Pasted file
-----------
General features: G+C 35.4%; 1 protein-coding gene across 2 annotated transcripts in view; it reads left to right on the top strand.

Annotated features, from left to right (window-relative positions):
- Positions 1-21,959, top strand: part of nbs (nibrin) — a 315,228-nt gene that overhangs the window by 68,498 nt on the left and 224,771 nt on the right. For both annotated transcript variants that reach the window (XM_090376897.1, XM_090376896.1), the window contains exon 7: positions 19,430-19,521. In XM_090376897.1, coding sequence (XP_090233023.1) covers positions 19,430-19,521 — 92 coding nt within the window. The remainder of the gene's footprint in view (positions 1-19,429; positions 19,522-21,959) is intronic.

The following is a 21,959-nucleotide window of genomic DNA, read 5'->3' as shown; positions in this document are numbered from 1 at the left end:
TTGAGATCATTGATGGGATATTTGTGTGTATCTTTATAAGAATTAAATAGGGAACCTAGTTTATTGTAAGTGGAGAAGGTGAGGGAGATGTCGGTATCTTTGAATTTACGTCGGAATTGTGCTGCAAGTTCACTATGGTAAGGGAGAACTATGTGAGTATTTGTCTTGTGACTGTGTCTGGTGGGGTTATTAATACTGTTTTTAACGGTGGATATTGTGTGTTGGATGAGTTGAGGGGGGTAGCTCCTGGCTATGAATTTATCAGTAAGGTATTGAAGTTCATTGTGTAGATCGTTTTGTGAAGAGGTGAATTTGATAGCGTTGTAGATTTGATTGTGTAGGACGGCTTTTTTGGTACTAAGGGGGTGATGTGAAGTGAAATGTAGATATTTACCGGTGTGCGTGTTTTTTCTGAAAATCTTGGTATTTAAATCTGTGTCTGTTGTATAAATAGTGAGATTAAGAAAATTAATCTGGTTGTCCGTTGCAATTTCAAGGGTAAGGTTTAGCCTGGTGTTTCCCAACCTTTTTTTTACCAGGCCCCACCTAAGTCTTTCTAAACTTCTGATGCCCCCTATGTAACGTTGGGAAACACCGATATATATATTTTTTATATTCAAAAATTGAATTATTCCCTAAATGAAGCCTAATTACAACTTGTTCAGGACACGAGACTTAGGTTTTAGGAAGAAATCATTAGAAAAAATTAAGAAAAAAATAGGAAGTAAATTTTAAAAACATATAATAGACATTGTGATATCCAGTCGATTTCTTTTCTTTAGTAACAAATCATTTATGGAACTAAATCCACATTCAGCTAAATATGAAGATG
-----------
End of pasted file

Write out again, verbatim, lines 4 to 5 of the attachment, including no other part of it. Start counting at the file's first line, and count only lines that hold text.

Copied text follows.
The following is a 21,959-nucleotide window of genomic DNA, read 5'->3' as shown; positions in this document are numbered from 1 at the left end:
TTGAGATCATTGATGGGATATTTGTGTGTATCTTTATAAGAATTAAATAGGGAACCTAGTTTATTGTAAGTGGAGAAGGTGAGGGAGATGTCGGTATCTTTGAATTTACGTCGGAATTGTGCTGCAAGTTCACTATGGTAAGGGAGAACTATGTGAGTATTTGTCTTGTGACTGTGTCTGGTGGGGTTATTAATACTGTTTTTAACGGTGGATATTGTGTGTTGGATGAGTTGAGGGGGGTAGCTCCTGGCTATGAATTTATCAGTAAGGTATTGAAGTTCATTGTGTAGATCGTTTTGTGAAGAGGTGAATTTGATAGCGTTGTAGATTTGATTGTGTAGGACGGCTTTTTTGGTACTAAGGGGGTGATGTGAAGTGAAATGTAGATATTTACCGGTGTGCGTGTTTTTTCTGAAAATCTTGGTATTTAAATCTGTGTCTGTTGTATAAATAGTGAGATTAAGAAAATTAATCTGGTTGTCCGTTGCAATTTCAAGGGTAAGGTTTAGCCTGGTGTTTCCCAACCTTTTTTTTACCAGGCCCCACCTAAGTCTTTCTAAACTTCTGATGCCCCCTATGTAACGTTGGGAAACACCGATATATATATTTTTTATATTCAAAAATTGAATTATTCCCTAAATGAAGCCTAATTACAACTTGTTCAGGACACGAGACTTAGGTTTTAGGAAGAAATCATTAGAAAAAATTAAGAAAAAAATAGGAAGTAAATTTTAAAAACATATAATAGACATTGTGATATCCAGTCGATTTCTTTTCTTTAGTAACAAATCATTTATGGAACTAAATCCACATTCAGCTAAATATGAAGATG